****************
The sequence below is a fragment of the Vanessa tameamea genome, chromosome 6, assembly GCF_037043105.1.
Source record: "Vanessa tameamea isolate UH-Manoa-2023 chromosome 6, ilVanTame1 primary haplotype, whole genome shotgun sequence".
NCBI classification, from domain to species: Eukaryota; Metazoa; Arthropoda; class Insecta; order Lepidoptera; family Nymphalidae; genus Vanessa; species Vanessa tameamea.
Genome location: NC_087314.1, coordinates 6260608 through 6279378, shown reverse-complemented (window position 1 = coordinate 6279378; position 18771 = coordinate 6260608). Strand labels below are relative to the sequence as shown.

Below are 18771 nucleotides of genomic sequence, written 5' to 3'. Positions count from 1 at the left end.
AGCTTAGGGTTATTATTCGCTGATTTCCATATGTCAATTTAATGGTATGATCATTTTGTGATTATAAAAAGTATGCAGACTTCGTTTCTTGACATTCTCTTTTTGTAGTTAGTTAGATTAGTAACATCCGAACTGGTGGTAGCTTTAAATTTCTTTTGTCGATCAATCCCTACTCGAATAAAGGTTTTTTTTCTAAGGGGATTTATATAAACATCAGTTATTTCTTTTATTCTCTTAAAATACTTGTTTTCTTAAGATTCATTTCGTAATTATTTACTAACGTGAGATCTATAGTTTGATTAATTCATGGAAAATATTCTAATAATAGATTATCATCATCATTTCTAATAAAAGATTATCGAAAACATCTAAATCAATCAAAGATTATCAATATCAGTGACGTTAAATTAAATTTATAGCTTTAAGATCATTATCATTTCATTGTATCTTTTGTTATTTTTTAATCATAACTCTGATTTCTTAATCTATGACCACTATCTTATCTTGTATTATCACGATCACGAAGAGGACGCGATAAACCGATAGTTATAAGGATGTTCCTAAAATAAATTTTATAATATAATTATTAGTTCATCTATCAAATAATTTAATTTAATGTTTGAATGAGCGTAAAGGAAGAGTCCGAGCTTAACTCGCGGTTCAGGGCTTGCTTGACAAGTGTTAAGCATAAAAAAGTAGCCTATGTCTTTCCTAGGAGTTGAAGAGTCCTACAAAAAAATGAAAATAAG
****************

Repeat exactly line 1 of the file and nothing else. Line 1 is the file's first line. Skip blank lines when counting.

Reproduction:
The sequence below is a fragment of the Vanessa tameamea genome, chromosome 6, assembly GCF_037043105.1.